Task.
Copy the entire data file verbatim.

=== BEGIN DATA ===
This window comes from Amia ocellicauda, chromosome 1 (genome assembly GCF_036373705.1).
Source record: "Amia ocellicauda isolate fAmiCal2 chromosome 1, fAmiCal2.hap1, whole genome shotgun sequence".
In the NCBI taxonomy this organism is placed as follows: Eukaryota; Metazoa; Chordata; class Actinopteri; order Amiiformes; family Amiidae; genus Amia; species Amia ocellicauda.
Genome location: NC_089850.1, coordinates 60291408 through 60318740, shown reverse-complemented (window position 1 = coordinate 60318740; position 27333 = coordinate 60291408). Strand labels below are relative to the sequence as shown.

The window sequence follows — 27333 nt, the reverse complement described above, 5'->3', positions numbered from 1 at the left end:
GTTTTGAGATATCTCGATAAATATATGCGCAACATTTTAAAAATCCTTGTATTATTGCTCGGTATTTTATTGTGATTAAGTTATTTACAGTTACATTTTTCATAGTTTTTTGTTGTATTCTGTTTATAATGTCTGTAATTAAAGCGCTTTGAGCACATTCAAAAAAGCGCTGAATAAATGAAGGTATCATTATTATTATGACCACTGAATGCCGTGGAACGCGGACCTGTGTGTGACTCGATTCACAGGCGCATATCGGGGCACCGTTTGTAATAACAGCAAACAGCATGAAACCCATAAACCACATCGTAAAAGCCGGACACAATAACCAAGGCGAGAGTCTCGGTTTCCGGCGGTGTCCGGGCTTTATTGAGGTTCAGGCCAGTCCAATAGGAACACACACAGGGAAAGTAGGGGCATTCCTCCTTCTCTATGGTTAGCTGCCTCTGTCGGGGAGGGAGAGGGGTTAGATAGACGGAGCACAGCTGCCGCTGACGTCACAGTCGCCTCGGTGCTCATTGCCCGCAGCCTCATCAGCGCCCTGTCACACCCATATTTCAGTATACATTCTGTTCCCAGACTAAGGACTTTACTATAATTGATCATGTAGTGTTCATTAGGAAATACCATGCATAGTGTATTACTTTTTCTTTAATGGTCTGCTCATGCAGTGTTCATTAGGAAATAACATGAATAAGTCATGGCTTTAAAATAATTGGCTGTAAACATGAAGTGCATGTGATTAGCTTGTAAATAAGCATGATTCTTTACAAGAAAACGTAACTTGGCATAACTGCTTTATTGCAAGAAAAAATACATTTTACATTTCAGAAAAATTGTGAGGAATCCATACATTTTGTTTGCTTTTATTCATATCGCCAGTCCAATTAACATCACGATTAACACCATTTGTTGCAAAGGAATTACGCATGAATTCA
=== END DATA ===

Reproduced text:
This window comes from Amia ocellicauda, chromosome 1 (genome assembly GCF_036373705.1).
Source record: "Amia ocellicauda isolate fAmiCal2 chromosome 1, fAmiCal2.hap1, whole genome shotgun sequence".
In the NCBI taxonomy this organism is placed as follows: Eukaryota; Metazoa; Chordata; class Actinopteri; order Amiiformes; family Amiidae; genus Amia; species Amia ocellicauda.
Genome location: NC_089850.1, coordinates 60291408 through 60318740, shown reverse-complemented (window position 1 = coordinate 60318740; position 27333 = coordinate 60291408). Strand labels below are relative to the sequence as shown.

The window sequence follows — 27333 nt, the reverse complement described above, 5'->3', positions numbered from 1 at the left end:
GTTTTGAGATATCTCGATAAATATATGCGCAACATTTTAAAAATCCTTGTATTATTGCTCGGTATTTTATTGTGATTAAGTTATTTACAGTTACATTTTTCATAGTTTTTTGTTGTATTCTGTTTATAATGTCTGTAATTAAAGCGCTTTGAGCACATTCAAAAAAGCGCTGAATAAATGAAGGTATCATTATTATTATGACCACTGAATGCCGTGGAACGCGGACCTGTGTGTGACTCGATTCACAGGCGCATATCGGGGCACCGTTTGTAATAACAGCAAACAGCATGAAACCCATAAACCACATCGTAAAAGCCGGACACAATAACCAAGGCGAGAGTCTCGGTTTCCGGCGGTGTCCGGGCTTTATTGAGGTTCAGGCCAGTCCAATAGGAACACACACAGGGAAAGTAGGGGCATTCCTCCTTCTCTATGGTTAGCTGCCTCTGTCGGGGAGGGAGAGGGGTTAGATAGACGGAGCACAGCTGCCGCTGACGTCACAGTCGCCTCGGTGCTCATTGCCCGCAGCCTCATCAGCGCCCTGTCACACCCATATTTCAGTATACATTCTGTTCCCAGACTAAGGACTTTACTATAATTGATCATGTAGTGTTCATTAGGAAATACCATGCATAGTGTATTACTTTTTCTTTAATGGTCTGCTCATGCAGTGTTCATTAGGAAATAACATGAATAAGTCATGGCTTTAAAATAATTGGCTGTAAACATGAAGTGCATGTGATTAGCTTGTAAATAAGCATGATTCTTTACAAGAAAACGTAACTTGGCATAACTGCTTTATTGCAAGAAAAAATACATTTTACATTTCAGAAAAATTGTGAGGAATCCATACATTTTGTTTGCTTTTATTCATATCGCCAGTCCAATTAACATCACGATTAACACCATTTGTTGCAAAGGAATTACGCATGAATTCA